Dogon Ladder made of iron wood, estimated to be 100 years old. $3,200.

Harbor Square Gallery owner and director, Thomas O'Donovan, is also an avid antiques collector. He has traveled around the world to places like Greece, Oaxaca, Mexico, Tuscon, Arizona, St. Croix in the Caribbean, among many others. On these trips he has always brought back to the gallery a piece (or pieces) of a culture that speak to him. Along the way, he has formed bonds and connections of the people who he meets in his travels. These bonds have stayed intact through the universal power of art and appreciation for beauty - this can be seen in throughout the gallery.

In the center of Harbor Square Gallery's main floor stands an 8 foot tall Dogon Ladder. This ladder originates from countries along the West African coast, many dating back to the 19th century. The Dogon are among the oldest surviving African cultures despite the fact that throughout their existence more powerful neighbors have threatened them. For protection, until about three hundred years ago the Dogon built their villages near or in sandstone cliffs. They have thus been nicknamed the Hill, Cliff, and Mountain people. In order for the members to access their cliff-side homes, they would utilize ladders, such as the one displayed. They would lean the ladder up against the hill, and climb up and enter the home. The ladders are hand carved from hard wood, and like all Dogon art, highly prized. These objects are of great sculptural beauty and have become very rare, as most of them have already been collected by art dealers.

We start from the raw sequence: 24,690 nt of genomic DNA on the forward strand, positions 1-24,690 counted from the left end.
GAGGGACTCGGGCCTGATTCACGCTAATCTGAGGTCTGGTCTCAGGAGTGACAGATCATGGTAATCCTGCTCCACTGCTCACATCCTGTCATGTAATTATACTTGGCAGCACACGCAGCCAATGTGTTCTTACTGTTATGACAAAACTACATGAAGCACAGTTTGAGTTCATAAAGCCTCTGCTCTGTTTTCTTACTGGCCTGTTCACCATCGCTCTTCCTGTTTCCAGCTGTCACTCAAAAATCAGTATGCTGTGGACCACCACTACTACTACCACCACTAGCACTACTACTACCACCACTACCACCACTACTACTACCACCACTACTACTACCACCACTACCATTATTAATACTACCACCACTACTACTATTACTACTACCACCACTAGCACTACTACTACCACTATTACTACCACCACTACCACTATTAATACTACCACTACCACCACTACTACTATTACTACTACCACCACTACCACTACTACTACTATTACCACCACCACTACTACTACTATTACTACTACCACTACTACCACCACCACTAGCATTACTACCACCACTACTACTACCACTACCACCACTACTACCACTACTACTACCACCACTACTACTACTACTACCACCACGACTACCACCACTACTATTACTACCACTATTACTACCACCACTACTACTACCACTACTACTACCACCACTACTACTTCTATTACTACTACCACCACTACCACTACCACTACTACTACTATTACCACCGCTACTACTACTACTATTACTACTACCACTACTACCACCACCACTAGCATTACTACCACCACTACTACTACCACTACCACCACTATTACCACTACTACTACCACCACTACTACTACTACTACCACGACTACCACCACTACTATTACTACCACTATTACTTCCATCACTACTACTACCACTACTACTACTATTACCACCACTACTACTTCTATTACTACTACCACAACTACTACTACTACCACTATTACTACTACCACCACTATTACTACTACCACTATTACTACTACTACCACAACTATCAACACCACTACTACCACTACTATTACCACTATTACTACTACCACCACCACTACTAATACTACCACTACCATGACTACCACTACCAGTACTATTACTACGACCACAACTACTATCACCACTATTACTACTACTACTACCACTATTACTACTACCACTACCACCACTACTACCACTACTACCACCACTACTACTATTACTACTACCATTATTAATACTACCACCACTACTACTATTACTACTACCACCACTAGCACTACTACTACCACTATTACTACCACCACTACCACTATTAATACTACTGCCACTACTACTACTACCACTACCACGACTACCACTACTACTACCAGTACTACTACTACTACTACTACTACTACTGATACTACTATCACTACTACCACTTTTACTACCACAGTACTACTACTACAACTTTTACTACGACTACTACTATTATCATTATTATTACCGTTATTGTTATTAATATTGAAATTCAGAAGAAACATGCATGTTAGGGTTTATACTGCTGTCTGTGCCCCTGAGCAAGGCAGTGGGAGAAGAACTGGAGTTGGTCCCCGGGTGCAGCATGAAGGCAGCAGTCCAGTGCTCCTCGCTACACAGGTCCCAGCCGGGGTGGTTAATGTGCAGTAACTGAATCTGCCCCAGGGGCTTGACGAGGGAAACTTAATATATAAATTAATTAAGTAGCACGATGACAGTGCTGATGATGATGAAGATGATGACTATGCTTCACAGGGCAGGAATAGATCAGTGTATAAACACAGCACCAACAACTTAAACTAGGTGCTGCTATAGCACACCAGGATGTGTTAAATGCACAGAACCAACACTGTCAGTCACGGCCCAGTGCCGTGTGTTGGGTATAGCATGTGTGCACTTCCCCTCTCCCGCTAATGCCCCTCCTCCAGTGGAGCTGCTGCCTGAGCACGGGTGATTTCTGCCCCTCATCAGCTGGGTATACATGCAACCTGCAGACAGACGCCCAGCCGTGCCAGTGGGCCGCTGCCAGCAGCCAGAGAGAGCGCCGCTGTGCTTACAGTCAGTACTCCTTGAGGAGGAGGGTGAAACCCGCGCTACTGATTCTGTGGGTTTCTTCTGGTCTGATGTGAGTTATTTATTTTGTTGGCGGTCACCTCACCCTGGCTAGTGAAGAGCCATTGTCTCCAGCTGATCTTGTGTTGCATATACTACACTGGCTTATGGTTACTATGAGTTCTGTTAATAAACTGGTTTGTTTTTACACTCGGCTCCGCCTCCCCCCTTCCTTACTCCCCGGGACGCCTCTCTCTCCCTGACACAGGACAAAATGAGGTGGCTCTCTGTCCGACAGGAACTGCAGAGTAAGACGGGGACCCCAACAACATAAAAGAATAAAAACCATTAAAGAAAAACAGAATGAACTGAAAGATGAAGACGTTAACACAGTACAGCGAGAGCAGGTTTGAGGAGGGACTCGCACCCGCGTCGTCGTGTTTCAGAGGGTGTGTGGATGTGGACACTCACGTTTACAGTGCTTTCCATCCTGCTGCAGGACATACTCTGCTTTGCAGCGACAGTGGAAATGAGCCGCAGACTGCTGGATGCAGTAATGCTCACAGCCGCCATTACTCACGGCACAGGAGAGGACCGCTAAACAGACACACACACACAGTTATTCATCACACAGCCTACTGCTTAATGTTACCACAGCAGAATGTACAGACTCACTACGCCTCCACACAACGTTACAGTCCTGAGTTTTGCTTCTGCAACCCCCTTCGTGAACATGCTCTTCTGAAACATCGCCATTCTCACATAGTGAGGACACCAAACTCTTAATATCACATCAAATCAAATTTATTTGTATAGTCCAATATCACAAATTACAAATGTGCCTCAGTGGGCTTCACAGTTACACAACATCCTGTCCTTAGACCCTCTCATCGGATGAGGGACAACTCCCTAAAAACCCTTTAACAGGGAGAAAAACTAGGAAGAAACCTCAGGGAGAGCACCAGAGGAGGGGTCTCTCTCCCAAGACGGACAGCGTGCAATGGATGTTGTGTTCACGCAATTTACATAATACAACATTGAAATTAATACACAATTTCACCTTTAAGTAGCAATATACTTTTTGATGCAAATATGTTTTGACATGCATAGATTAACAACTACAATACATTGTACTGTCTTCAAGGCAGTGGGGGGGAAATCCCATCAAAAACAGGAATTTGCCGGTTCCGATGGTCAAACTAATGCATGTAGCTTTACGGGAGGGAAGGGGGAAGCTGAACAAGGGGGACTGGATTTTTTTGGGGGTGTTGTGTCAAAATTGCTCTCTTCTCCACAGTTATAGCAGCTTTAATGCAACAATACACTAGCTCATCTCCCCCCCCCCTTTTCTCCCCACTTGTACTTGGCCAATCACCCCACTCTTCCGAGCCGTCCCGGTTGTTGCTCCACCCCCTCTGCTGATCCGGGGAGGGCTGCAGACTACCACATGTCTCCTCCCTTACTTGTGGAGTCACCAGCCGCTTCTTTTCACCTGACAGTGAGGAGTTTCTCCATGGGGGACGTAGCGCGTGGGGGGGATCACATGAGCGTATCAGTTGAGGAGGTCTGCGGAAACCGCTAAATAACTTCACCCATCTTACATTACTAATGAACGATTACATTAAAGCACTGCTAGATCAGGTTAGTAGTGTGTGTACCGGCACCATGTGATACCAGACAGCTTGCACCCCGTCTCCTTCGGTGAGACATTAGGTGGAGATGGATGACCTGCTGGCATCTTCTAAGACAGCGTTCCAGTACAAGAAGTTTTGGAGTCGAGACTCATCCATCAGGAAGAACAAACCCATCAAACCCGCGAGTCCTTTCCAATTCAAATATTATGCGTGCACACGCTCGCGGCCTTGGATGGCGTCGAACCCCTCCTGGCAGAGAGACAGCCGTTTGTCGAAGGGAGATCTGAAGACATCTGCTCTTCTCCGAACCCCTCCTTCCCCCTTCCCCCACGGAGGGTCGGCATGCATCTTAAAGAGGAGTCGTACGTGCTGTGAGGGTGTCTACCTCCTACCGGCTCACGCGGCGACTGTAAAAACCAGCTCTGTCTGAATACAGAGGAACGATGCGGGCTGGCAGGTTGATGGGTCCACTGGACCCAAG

Below are some pieces of our ancient pottery and ceramics collection from various periods of time.